Continue efforts to provide for passage of adult and smolt summer steelhead, and spring and fall chinook and coho under low-flow river conditions. Continue shake-out at facilities and refine operational criteria. Continue BPA funding of ODFW and CTUIR to operate trap and haul program. Although there will always be a need in drought years, scale back program in future as instream flows increase (Bureau of Reclamation funded project) and the need for artificial transportation decreases.

Biological need
The project provides safe transportation for juvenile and adult migrants during periods when the lower Umatilla River does not provide adequate flow conditions for natural migration. In addition, during time of adequate natural migration conditions, the project ensures fish passage facilities are operated to provide optimal passage conditions past man made diversions systems.

Critical uncertainties
The most critical life history stages potentially impacted in the Umatilla Basin are adult and juvenile passage in the lower river. Without this project to provide passage and survival benefits for both adults & juveniles, it is uncertain whether the Umatilla Basin restoration program would have any chance of success in achieving its adult return goals.

Summary of expected outcome
Outcome is known. With the project, adequate survival rates can be maintained to ensure continued returns of salmon & steelhead. Without the project, passage conditions would in many ways reduce survival to levels where continued success of returns would be jeopardized.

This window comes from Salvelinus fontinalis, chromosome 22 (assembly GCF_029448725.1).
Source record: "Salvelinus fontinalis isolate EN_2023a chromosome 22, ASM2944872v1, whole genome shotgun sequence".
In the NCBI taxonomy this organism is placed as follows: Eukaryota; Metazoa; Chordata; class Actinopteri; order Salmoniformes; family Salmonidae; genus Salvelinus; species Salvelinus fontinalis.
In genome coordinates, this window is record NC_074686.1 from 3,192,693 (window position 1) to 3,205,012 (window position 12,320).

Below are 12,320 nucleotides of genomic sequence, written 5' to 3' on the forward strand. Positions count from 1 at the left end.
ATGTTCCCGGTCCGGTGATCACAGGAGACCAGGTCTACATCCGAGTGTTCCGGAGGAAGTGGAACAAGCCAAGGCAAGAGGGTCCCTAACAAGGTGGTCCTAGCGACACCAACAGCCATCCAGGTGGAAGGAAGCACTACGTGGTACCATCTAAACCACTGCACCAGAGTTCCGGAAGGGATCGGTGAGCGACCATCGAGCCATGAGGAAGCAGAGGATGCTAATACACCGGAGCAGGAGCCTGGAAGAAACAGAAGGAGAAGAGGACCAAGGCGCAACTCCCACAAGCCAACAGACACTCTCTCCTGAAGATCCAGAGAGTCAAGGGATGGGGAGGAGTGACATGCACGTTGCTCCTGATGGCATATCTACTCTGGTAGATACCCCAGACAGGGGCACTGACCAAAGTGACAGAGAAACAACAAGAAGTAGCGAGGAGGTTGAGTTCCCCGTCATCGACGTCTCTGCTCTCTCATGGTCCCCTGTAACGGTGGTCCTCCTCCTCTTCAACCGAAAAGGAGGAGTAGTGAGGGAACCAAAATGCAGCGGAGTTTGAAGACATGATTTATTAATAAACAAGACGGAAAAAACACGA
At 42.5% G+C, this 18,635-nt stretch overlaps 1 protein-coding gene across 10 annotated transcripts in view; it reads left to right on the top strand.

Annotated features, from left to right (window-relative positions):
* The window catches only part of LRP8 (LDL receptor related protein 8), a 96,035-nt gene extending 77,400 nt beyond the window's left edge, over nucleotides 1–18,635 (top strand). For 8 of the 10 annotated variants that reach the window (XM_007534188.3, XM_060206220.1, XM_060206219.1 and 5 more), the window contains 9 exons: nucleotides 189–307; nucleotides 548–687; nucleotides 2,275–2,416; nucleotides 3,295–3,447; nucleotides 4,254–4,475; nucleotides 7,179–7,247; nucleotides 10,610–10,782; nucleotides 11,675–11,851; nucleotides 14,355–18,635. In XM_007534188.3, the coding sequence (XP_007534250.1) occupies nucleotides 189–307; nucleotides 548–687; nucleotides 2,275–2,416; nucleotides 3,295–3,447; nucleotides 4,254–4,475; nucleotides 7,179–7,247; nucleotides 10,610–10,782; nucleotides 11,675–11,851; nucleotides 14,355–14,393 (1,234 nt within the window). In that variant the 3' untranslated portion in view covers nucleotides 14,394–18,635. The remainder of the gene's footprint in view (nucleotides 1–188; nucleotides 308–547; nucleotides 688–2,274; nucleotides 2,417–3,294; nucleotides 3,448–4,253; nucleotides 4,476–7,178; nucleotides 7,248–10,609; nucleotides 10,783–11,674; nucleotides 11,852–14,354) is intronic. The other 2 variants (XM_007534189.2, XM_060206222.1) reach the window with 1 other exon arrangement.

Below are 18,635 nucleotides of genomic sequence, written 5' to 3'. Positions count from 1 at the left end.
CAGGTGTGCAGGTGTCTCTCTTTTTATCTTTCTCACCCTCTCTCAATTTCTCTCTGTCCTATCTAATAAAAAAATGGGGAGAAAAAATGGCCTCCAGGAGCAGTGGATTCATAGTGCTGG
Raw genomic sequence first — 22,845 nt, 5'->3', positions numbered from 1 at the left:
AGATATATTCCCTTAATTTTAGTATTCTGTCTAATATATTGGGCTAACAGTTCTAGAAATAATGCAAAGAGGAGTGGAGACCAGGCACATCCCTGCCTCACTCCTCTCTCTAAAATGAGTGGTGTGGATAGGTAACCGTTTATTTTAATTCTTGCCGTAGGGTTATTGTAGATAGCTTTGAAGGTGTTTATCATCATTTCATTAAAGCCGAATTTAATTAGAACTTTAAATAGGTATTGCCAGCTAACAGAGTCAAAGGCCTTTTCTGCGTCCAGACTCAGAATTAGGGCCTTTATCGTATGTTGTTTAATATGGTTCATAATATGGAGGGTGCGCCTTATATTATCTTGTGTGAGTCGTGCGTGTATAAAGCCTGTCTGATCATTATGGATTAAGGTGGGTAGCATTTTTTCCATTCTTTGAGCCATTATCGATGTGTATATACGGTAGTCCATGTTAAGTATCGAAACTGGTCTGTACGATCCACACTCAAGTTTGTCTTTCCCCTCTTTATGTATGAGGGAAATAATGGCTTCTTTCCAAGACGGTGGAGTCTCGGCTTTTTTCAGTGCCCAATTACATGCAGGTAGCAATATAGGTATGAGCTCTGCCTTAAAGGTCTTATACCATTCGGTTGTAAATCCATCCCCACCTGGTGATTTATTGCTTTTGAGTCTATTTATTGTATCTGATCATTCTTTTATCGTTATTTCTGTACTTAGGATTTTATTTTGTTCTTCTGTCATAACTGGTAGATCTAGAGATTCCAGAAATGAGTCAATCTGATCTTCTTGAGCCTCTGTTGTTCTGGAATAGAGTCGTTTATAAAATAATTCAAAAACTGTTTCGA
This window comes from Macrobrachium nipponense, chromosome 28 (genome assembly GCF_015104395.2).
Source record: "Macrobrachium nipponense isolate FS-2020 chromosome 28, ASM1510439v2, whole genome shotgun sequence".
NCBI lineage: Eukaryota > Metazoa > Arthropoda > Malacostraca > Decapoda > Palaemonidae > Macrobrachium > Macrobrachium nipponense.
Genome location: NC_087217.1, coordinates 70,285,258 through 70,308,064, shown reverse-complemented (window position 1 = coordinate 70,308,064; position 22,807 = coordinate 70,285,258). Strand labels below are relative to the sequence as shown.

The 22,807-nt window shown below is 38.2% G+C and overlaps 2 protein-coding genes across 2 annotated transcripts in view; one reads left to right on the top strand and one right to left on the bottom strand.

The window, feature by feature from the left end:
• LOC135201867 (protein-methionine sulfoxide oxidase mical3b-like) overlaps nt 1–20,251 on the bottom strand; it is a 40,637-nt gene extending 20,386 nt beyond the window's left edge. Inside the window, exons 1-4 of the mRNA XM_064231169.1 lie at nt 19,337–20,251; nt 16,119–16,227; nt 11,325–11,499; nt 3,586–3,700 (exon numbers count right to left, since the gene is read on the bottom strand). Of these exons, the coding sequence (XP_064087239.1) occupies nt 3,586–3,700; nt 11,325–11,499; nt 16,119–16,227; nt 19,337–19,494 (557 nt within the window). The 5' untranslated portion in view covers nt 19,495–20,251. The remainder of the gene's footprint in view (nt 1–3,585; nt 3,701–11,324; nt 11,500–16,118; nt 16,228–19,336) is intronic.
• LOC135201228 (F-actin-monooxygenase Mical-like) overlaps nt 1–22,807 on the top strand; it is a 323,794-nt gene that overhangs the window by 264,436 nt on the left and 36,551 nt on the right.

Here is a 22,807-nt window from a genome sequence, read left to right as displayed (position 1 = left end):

Dependencies/opportunities for cooperation
The trap and haul project is a model for cooperation between diverse interest groups as it provides a fish passage "contingency plan" during low flow periods while the well established irrigation interests also remain intact. The Bureau of Reclamation (BOR) funded Umatilla Basin Project will also aid fish passage in the lower Umatilla Basin. The BPA fish screen and trapping facilities operated by the project are maintained under the direction of BOR. Oregon Department of Fish & Wildlife (ODFW) is a subcontractor to the project and a cooperator in the Umatilla River Fish Restoration Program. ODFW and USFWS produce hatchery smolts which the project transports through the lower Umatilla River. ODFW also operates and maintains juvenile fish screens which are monitored by the project for fish passage. NMFS develops fish passage and screening criteria for the facilities the project operates.


Monitoring activity
Project 9000501 (Umatilla Natural Production Monitoring & Evaluation) evaluates quality of passage for the entire Umatilla River. Included are smolt studies and adult radiotagging.

Section 3. Budget

Data shown are the total of expense and capital obligations by fiscal year. Obligations for any given year may not equal actual expenditures or accruals within the year, due to carryover, pre-funding, capitalization and difference between operating year and BPA fiscal year.

Historic costsFY 1996 budget data*Current and future funding needs
1987: 176,175
1989: 200,544
1990: 139,773
1991: 109,895
1992: 643,542
1993: 1,421
1994: 281,517
1995: 414,003
1996: 382,239
Obligation: 414,003
Authorized: 382,000
Planned: 414,003
1997: 430,000
1998: 450,000
1999: 475,000
2000: 500,000
2001: 500,000

* For most projects, Authorized is the amount recommended by CBFWA and the Council. Planned is amount currently allocated. Contracted is the amount obligated to date of printout.

Funding recommendations

CBFWA funding review group   Bonneville Dam - Priest Rapids Dam

Recommendation    Tier 1 - fund

Recommended funding level   $430,000

BPA 1997 authorized budget (approved start-of-year budget)   $296,000